For a refresher on the difference between primary sources and secondary sources, click here.
The following may refer you to good primary sources on your topic.
They can also help you identify relevant historical figures authors, or keywords for searching library databases.
For example, in Tim Lewens' book Darwin (shown below), he discusses Darwin's remarks on a "moral sense". In this context, Tim Lewens' book is a secondary source, and his reference (Darwin's Descent of Man) is the primary source. If you wanted to analyze for yourself Darwin's thoughts on morality, you would know now to check out Lewens' references, find this particular edition of Descent of Man in the library catalogue and read around page 120.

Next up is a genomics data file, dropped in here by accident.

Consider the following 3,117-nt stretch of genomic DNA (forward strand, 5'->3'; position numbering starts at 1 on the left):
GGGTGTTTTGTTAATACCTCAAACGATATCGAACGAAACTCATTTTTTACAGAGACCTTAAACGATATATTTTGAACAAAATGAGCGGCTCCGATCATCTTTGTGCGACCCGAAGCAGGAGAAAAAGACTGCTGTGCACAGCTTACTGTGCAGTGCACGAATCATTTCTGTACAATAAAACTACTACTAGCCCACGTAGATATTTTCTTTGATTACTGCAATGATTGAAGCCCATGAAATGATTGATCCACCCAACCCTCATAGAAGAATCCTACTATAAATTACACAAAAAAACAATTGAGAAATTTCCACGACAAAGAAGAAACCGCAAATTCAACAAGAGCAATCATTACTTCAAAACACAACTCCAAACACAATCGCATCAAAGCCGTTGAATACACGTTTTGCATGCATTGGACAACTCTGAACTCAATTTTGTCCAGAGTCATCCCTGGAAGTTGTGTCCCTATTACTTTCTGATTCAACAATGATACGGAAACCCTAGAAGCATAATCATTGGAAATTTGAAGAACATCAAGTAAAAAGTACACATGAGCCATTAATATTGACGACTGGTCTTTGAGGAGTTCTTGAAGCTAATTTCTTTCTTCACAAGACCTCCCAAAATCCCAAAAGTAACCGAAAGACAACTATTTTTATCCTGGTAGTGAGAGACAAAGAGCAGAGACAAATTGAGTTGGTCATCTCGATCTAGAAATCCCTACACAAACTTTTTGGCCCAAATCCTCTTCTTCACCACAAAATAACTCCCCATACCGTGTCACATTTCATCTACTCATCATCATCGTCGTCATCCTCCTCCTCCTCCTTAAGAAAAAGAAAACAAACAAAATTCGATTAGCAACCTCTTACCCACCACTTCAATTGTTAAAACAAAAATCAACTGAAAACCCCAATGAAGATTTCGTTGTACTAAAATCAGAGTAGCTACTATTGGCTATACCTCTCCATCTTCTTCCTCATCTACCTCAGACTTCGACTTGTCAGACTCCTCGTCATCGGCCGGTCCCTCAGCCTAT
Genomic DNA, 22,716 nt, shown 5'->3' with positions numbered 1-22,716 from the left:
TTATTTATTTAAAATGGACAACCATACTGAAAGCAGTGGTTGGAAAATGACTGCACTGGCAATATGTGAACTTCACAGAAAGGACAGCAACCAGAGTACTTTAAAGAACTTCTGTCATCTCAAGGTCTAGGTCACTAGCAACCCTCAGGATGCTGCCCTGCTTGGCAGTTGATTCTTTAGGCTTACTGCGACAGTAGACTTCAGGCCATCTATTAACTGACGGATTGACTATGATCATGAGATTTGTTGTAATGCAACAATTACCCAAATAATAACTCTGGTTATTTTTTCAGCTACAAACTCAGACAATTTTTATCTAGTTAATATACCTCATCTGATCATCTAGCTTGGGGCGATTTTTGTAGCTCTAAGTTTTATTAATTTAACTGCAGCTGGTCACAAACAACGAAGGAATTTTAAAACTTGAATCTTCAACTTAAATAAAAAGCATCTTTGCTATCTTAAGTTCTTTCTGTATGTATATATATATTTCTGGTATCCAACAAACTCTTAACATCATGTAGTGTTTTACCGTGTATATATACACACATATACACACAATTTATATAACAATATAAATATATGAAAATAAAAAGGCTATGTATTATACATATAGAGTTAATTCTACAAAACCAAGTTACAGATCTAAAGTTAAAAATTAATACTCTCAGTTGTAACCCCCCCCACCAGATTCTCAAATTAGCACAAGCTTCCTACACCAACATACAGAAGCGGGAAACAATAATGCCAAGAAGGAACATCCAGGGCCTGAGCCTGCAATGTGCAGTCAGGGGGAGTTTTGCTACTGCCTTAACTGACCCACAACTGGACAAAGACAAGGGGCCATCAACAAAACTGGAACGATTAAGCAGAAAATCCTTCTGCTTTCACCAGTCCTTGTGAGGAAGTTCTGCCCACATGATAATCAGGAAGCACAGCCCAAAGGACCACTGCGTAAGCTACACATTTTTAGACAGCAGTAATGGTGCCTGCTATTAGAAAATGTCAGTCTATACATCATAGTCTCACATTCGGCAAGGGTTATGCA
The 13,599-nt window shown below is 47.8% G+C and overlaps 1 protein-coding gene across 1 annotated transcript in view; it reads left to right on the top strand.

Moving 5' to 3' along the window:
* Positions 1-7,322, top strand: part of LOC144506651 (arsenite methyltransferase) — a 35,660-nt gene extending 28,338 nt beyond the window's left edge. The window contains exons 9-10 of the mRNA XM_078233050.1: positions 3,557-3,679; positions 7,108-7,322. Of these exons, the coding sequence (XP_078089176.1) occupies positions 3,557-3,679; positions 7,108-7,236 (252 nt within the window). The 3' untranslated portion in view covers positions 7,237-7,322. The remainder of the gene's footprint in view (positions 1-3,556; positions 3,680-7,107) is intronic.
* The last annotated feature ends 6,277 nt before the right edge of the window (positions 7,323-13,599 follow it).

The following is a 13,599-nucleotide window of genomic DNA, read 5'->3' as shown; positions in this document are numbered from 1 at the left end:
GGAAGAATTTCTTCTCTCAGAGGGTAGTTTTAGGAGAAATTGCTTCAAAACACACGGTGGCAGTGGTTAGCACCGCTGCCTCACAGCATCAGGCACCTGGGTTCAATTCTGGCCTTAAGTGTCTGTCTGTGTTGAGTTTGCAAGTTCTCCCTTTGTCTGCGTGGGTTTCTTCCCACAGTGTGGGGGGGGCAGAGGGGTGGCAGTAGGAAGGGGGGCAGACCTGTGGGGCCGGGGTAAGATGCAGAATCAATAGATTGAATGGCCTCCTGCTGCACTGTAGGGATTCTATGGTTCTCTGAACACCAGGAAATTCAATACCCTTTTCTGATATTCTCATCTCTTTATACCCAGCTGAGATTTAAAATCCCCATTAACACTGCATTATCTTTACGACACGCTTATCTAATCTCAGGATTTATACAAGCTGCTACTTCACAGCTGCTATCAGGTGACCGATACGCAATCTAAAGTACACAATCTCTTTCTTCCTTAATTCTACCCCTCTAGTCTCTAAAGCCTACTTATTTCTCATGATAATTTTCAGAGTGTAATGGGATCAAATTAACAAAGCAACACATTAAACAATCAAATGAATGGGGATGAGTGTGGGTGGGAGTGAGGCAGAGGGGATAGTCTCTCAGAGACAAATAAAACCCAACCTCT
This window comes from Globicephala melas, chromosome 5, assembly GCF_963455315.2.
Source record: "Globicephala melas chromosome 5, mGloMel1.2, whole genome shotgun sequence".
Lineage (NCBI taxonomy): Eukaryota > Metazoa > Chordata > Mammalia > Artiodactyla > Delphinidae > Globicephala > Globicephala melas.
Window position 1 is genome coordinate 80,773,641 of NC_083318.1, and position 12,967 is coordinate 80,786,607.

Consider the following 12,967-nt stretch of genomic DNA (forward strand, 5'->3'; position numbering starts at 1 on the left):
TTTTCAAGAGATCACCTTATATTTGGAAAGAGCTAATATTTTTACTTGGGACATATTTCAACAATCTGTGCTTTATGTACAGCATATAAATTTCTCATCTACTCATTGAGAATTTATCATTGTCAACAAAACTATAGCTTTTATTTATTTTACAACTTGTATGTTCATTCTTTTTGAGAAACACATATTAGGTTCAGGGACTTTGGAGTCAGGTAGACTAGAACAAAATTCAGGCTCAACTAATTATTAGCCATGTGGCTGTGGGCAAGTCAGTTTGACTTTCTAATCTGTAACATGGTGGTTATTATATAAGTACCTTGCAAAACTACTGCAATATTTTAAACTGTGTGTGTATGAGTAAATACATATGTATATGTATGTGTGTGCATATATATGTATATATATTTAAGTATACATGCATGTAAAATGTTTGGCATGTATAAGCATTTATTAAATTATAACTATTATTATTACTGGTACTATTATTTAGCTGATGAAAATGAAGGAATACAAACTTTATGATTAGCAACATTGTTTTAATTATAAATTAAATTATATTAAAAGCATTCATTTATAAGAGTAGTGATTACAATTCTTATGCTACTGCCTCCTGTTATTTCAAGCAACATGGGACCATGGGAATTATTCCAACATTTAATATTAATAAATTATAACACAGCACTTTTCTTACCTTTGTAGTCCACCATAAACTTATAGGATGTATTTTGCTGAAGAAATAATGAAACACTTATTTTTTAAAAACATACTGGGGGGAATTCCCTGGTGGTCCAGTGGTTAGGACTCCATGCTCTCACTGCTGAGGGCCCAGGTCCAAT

Remember when you're reading secondary sources to look for relevant keywords and thinkers. If I was interested in Darwin and morality, I would make sure to jot down ethics, moral sense, biologicized as important keywords to search and EO Wilson as an important person to read up on.
Combine keywords for different kinds of primary sources with keywords for your topic to find them in the library catalogue.
Primary source keywords
evolution early works
Eugenics personal narratives
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